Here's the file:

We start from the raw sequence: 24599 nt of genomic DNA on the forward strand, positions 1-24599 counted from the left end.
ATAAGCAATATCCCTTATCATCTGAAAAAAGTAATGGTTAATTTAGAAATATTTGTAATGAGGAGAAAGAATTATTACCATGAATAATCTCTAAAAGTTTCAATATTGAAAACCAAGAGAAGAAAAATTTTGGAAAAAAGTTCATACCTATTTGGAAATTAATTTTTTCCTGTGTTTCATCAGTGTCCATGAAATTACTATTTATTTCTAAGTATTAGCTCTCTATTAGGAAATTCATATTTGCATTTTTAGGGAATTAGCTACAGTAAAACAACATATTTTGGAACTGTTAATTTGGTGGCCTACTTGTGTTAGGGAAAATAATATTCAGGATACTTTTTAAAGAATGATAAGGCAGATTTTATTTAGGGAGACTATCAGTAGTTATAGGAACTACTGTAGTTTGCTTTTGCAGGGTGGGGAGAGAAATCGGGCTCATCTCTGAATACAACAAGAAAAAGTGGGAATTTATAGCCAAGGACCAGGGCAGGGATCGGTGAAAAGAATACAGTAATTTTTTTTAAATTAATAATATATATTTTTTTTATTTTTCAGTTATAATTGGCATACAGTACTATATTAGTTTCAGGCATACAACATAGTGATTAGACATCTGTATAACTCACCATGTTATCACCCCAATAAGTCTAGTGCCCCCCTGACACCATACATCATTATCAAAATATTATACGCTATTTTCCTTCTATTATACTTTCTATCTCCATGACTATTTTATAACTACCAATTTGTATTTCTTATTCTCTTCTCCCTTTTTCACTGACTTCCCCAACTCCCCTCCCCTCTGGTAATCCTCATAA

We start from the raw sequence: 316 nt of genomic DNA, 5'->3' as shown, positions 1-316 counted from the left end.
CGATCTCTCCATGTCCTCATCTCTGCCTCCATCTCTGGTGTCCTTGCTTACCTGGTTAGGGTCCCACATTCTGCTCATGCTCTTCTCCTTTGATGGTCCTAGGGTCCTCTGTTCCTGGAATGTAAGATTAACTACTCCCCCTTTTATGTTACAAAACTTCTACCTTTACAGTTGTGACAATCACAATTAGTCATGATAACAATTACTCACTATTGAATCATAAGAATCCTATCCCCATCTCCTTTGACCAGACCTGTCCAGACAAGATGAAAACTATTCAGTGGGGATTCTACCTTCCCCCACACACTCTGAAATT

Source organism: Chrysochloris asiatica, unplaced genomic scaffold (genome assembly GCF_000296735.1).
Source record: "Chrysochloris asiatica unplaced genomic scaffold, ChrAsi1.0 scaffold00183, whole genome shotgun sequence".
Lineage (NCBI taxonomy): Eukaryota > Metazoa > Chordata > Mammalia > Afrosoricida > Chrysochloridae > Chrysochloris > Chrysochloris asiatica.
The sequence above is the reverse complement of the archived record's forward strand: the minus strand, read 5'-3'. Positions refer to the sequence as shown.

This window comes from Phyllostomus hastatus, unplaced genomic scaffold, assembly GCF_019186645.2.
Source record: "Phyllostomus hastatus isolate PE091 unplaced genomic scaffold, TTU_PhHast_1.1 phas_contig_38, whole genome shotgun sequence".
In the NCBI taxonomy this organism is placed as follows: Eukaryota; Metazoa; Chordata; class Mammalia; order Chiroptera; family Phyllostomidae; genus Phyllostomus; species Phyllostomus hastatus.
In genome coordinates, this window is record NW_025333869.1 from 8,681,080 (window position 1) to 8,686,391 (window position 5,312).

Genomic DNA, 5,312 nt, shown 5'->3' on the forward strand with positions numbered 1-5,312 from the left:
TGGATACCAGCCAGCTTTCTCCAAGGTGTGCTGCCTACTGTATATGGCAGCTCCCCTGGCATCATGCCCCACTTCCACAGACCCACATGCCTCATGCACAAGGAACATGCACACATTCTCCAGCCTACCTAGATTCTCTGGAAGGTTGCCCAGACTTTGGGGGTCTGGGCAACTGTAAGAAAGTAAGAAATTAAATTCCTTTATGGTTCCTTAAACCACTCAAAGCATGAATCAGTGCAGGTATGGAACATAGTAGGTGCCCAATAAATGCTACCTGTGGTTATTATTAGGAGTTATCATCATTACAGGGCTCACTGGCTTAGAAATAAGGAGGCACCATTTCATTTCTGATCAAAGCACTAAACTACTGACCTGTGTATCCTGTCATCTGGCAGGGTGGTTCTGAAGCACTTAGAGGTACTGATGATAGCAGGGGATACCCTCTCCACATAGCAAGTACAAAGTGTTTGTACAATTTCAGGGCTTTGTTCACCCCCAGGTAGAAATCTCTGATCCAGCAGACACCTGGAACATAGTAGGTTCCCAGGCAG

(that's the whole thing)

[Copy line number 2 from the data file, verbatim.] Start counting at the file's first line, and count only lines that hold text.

ATAAGCAATATCCCTTATCATCTGAAAAAAGTAATGGTTAATTTAGAAATATTTGTAATGAGGAGAAAGAATTATTACCATGAATAATCTCTAAAAGTTTCAATATTGAAAACCAAGAGAAGAAAAATTTTGGAAAAAAGTTCATACCTATTTGGAAATTAATTTTTTCCTGTGTTTCATCAGTGTCCATGAAATTACTATTTATTTCTAAGTATTAGCTCTCTATTAGGAAATTCATATTTGCATTTTTAGGGAATTAGCTACAGTAAAACAACATATTTTGGAACTGTTAATTTGGTGGCCTACTTGTGTTAGGGAAAATAATATTCAGGATACTTTTTAAAGAATGATAAGGCAGATTTTATTTAGGGAGACTATCAGTAGTTATAGGAACTACTGTAGTTTGCTTTTGCAGGGTGGGGAGAGAAATCGGGCTCATCTCTGAATACAACAAGAAAAAGTGGGAATTTATAGCCAAGGACCAGGGCAGGGATCGGTGAAAAGAATACAGTAATTTTTTTTAAATTAATAATATATATTTTTTTTATTTTTCAGTTATAATTGGCATACAGTACTATATTAGTTTCAGGCATACAACATAGTGATTAGACATCTGTATAACTCACCATGTTATCACCCCAATAAGTCTAGTGCCCCCCTGACACCATACATCATTATCAAAATATTATACGCTATTTTCCTTCTATTATACTTTCTATCTCCATGACTATTTTATAACTACCAATTTGTATTTCTTATTCTCTTCTCCCTTTTTCACTGACTTCCCCAACTCCCCTCCCCTCTGGTAATCCTCATAA